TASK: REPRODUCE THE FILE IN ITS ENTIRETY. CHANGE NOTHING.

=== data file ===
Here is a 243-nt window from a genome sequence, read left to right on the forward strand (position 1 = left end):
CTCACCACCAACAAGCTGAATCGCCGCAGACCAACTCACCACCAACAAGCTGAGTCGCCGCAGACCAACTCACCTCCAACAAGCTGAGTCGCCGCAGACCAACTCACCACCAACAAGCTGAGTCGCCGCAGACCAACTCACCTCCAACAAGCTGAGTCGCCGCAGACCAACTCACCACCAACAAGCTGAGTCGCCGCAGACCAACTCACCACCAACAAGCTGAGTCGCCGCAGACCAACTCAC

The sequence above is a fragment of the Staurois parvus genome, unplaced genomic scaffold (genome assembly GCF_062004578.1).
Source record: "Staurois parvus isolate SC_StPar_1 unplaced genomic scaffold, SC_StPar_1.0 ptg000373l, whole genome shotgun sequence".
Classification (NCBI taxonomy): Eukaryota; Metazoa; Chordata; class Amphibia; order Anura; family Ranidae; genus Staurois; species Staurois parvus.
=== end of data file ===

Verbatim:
Here is a 243-nt window from a genome sequence, read left to right on the forward strand (position 1 = left end):
CTCACCACCAACAAGCTGAATCGCCGCAGACCAACTCACCACCAACAAGCTGAGTCGCCGCAGACCAACTCACCTCCAACAAGCTGAGTCGCCGCAGACCAACTCACCACCAACAAGCTGAGTCGCCGCAGACCAACTCACCTCCAACAAGCTGAGTCGCCGCAGACCAACTCACCACCAACAAGCTGAGTCGCCGCAGACCAACTCACCACCAACAAGCTGAGTCGCCGCAGACCAACTCAC

The sequence above is a fragment of the Staurois parvus genome, unplaced genomic scaffold (genome assembly GCF_062004578.1).
Source record: "Staurois parvus isolate SC_StPar_1 unplaced genomic scaffold, SC_StPar_1.0 ptg000373l, whole genome shotgun sequence".
Classification (NCBI taxonomy): Eukaryota; Metazoa; Chordata; class Amphibia; order Anura; family Ranidae; genus Staurois; species Staurois parvus.